Baltimore – Together with anchor institutions such as Johns Hopkins University, the Annie E. Casey Foundation, city and state government and non-profit partners, the Baltimore Integration Partnership will focus on creating job opportunities and improving neighborhoods in Central and East Baltimore, while preparing residents for opportunities created by the construction of the Red Line, a 14-mile east-west transit line.
Cleveland – The initiative will work with nationally significant institutions including the Cleveland Clinic, University Hospitals and Case Western Reserve University to implement procurement, hiring, employee incentives and capital investment programs that develop local jobs and businesses that benefit low-income people in the region.
Detroit – By focusing on the Woodward Corridor, home to Detroit’s major universities and hospitals, the initiative will create a model for older industrial cities of concentrating population and activity in sustainable corridors, expanding opportunity for low-income residents, and reusing vacant land.
Newark – This initiative will work to create a healthful environment through integrated investments in housing, public safety, access to healthcare, green space, fresh and healthy foods and employment. Newark’s strategy is focused on alleviating the environmental conditions that create barriers to residents’ advancement by creating a “wellness economy” that improves both the supply of and demand for safe, healthy and affordable options.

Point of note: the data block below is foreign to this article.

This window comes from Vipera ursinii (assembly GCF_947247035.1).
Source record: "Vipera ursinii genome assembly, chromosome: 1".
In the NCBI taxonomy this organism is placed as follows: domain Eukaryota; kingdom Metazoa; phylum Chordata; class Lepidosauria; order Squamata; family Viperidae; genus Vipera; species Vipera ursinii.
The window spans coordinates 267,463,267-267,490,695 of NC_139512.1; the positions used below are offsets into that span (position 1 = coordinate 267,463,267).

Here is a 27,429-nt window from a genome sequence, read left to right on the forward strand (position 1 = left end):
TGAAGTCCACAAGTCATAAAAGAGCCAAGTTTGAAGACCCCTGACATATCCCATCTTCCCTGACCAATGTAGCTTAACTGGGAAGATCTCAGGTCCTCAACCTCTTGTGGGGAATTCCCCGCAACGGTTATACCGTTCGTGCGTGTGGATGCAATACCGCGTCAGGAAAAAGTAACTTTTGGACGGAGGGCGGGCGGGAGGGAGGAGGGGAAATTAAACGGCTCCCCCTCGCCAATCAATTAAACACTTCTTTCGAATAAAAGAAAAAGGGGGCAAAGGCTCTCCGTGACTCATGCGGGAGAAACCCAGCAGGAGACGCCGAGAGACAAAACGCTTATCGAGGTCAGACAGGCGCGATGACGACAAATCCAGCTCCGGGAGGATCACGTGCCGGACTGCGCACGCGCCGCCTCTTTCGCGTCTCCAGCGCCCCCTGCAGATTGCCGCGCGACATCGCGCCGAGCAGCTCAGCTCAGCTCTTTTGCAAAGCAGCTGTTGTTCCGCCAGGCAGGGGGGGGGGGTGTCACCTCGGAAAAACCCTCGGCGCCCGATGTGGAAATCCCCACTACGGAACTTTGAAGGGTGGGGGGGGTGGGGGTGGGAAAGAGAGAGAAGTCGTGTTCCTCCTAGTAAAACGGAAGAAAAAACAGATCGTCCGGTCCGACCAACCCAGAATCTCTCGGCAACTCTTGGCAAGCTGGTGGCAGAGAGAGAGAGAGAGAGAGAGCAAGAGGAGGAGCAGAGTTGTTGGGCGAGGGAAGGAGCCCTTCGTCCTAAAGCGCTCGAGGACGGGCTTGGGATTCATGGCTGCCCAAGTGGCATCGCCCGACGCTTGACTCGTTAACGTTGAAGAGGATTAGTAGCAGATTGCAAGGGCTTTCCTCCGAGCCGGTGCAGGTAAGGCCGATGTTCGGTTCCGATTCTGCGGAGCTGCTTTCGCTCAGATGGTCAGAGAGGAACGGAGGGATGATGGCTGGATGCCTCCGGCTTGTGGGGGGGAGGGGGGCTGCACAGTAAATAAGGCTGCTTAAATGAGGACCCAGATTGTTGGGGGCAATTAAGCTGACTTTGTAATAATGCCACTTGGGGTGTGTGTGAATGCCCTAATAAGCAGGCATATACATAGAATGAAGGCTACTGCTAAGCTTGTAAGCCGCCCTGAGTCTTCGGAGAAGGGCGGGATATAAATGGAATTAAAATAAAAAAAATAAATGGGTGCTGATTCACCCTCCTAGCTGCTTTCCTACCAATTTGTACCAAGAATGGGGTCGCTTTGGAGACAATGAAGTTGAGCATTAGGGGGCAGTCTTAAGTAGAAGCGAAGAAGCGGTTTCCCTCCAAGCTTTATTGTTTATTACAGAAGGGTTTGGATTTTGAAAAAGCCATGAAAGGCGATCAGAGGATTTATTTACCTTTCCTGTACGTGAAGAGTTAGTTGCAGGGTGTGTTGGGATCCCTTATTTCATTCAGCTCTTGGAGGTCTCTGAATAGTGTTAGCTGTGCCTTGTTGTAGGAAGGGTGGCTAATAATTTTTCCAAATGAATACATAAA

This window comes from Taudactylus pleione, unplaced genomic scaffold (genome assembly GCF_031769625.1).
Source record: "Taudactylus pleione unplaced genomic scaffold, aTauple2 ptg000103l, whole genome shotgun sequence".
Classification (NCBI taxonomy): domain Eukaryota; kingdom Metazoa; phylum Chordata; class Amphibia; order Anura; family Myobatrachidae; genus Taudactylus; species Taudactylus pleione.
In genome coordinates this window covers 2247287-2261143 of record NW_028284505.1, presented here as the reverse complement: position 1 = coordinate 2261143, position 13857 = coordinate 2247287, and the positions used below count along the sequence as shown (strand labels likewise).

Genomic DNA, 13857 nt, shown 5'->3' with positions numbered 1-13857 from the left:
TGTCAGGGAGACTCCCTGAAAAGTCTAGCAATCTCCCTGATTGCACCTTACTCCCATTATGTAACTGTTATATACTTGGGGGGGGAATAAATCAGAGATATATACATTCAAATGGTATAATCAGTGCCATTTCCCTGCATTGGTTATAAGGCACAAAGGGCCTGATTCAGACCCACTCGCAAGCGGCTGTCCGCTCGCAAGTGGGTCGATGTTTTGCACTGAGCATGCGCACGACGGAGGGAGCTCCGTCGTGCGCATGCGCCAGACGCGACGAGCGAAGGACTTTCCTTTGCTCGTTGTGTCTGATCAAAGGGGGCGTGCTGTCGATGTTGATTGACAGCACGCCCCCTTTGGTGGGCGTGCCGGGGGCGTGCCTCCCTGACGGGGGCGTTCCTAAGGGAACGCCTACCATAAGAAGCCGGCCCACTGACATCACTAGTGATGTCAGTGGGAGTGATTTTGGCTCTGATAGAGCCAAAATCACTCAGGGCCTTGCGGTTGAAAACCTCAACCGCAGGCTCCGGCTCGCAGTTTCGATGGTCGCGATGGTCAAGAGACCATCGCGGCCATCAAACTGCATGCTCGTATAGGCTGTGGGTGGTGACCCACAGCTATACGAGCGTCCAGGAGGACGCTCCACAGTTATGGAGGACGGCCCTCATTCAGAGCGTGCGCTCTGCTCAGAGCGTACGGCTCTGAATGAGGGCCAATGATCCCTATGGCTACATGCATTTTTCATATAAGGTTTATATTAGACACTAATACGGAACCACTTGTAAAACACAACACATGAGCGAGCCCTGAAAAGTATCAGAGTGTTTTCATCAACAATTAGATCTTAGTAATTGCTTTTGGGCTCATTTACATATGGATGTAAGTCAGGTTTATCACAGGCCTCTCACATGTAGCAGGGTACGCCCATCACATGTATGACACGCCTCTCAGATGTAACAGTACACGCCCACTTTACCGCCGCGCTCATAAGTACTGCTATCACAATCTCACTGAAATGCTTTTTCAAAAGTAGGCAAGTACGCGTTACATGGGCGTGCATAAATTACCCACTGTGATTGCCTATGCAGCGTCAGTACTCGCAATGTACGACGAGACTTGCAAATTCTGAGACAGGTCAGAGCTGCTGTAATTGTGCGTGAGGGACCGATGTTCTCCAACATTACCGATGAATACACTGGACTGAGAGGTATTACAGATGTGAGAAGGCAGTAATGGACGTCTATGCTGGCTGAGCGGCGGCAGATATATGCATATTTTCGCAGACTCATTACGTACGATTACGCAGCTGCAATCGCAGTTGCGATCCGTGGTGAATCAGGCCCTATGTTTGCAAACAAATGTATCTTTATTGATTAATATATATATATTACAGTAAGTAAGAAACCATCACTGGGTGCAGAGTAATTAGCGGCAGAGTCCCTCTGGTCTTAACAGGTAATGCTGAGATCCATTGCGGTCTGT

Twin Cities – The initiative takes advantage of substantial investments in three regional transit lines to create a model of how development of transit can expand opportunity for low-income people. The initiative brings together leaders from local, regional and state government, along with the private, philanthropic and not-for-profit sectors to develop frameworks to create and preserve transit-accessible affordable housing and mixed-use, mixed-income developments; to help small, often minority- or immigrant-owned businesses weather transit corridor construction; and to forge planning and investment strategies that catalyze neighborhood-led development, link residents with job opportunities, and establish a more appealing private investment environment in transit corridors.
Founded in 1991, Living Cities is a unique philanthropic collaborative of 22 of the world’s largest foundations and financial institutions. Over the past 19 years, Living Cities has invested more than $1 billion in American cities-leveraged into $16 billion and making a demonstrable difference in neighborhoods throughout the nation. Our members are not simply funders. They participate at the senior management level on the Living Cities Board of Directors and contribute the time of 80+ expert staff toward crafting and implementing an agenda that is squarely focused on improving the lives of low-income people and the urban areas in which they live.